Following major surgery, the aftercare instructions that patients need to follow can be complex. They must remember to stay hydrated, take their medications and change their bandages, among other requirements. If they don’t follow these guidelines closely they risk serious complications prompting hospital readmission—which, unfortunately, is relatively common. “Monitoring patients’ recovery period is critical,” says Dr. Heather Yeo, the Nanette Laitman Clinical Scholar in Healthcare Policy and Research/Clinical Evaluation, an assistant professor of surgery at Weill Cornell Medicine and a surgical oncologist at NewYork-Presbyterian/Weill Cornell Medical Center specializing in colon and rectal surgery. “We have been able to do so successfully inside the hospital, but traditionally, it’s been harder and more resource-intense to keep track of patients when they go home.”
Dr. Yeo wanted to change that. So she worked with Cornell Tech to develop an iPhone app, dubbed mHEALS (for mobile app Helping Engage Adults after Surgery), that allows patients to input information about their health and habits, then sends it to doctors; it also generates reminders to help patients stick to their aftercare regimens. Well aware of the need to protect patient privacy and security in the digital world, she tapped the expertise of Dr. Deborah Estrin—a professor of computer science at Cornell Tech and of healthcare policy and research at Weill Cornell Medicine who is a pioneer in mobile healthcare technology—who offered advice on available software frameworks that use state-of-the-art techniques and encrypt data while remaining user-friendly.
The app works like this: Just prior to surgery, doctors gather patients’ baseline fitness and health data for input into mHEALS. Afterward, when patients are recovering in their rooms, they’re trained on how to use it. Once they’re home, the app tracks fitness levels by counting patients’ daily steps and queries them with surveys meant to monitor everything from surgical incisions to water consumption to bowel habits. “It’s like having access to your physician throughout the day,” says Dr. Yeo. “If a patient’s survey responses are abnormal, the app will prompt them to call the hospital right away and sends a notification to their doctor.”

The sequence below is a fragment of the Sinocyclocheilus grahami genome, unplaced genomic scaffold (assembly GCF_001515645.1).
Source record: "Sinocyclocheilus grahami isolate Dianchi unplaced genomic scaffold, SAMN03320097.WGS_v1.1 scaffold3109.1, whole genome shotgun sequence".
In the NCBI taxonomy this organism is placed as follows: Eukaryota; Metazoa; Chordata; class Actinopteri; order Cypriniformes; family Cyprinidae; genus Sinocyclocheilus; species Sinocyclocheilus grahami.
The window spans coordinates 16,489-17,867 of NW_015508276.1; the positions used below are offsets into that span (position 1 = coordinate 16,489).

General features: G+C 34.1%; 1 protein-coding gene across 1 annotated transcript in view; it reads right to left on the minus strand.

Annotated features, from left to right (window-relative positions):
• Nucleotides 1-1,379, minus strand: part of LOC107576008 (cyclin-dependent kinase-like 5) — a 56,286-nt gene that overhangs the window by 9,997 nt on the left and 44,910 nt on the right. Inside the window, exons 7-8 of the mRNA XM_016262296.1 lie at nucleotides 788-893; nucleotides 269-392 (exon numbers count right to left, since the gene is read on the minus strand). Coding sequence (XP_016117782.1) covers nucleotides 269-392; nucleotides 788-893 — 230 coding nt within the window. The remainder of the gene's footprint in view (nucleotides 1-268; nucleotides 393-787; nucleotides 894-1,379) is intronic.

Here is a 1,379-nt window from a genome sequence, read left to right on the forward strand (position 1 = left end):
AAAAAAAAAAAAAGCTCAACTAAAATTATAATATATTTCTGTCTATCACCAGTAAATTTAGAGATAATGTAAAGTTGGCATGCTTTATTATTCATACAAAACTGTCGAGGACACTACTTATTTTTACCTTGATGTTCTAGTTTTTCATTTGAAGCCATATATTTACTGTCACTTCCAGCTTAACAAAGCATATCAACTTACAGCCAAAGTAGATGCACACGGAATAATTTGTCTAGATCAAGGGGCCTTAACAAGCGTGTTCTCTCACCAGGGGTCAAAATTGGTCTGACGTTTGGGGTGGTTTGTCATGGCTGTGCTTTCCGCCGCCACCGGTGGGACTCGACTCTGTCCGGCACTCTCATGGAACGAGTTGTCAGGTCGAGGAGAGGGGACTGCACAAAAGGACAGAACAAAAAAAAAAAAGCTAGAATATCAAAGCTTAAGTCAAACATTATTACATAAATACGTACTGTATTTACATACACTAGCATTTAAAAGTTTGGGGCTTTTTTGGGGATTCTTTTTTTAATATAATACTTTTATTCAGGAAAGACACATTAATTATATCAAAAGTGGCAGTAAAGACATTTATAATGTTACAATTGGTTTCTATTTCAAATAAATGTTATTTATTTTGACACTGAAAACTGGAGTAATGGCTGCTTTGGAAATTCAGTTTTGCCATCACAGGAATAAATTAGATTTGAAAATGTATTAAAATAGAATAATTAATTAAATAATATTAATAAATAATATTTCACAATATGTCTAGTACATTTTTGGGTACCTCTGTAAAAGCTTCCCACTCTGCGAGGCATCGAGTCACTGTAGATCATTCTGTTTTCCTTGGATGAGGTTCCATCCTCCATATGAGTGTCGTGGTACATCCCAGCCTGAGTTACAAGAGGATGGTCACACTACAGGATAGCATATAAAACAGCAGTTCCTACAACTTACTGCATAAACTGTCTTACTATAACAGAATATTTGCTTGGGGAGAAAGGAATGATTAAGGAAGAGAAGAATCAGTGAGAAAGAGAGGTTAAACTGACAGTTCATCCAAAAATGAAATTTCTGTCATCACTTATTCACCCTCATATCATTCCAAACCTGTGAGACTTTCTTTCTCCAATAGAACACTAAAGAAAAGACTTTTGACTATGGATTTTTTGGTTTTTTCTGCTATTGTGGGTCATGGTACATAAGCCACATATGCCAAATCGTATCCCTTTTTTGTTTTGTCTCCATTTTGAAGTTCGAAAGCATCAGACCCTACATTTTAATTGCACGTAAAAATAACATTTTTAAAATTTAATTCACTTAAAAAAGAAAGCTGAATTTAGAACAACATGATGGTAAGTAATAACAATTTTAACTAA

Dr. Yeo reports that the results of a pilot run—which comprised 32 colon surgery patients and was completed last December—are encouraging. Most of them were excited to use mHEALS, she says, and initial results suggest it helped prevent readmissions. “The app provided an impetus for me to focus on drinking water, walking and doing breathing exercises, and I was more cognizant of my progress,” says David Matthews, a 73-year-old retired home inspector living in Marlboro, New Jersey, who adds he was motivated to participate “because of the ability of the modern technology to communicate valuable information to my doctors continuously, in real-time, and with such ease.”
To further measure the app’s effectiveness, Dr. Yeo is currently enrolling several hundred NewYork-Presbyterian/Weill Cornell Medical Center surgery patients for a randomized control trial that will run for two to three years. Funded with a $450,000 grant from the Damon Runyon Cancer Foundation, it will focus on surgeries for gastrointestinal cancer, which can pose a comparatively high risk of postoperative complications and subsequent hospital readmissions—making appropriate aftercare especially vital. But Dr. Yeo notes that eventually, the app could be tailored to a variety of procedures and conditions. “This technology has enormous potential,” Dr. Yeo says. “I can imagine a future where all doctors are using a simple but effective mobile app to keep a close eye on their recovering patients outside the hospital.”
— Erica Cirino
This story first appeared in Weill Cornell Medicine, Vol. 16. No. 4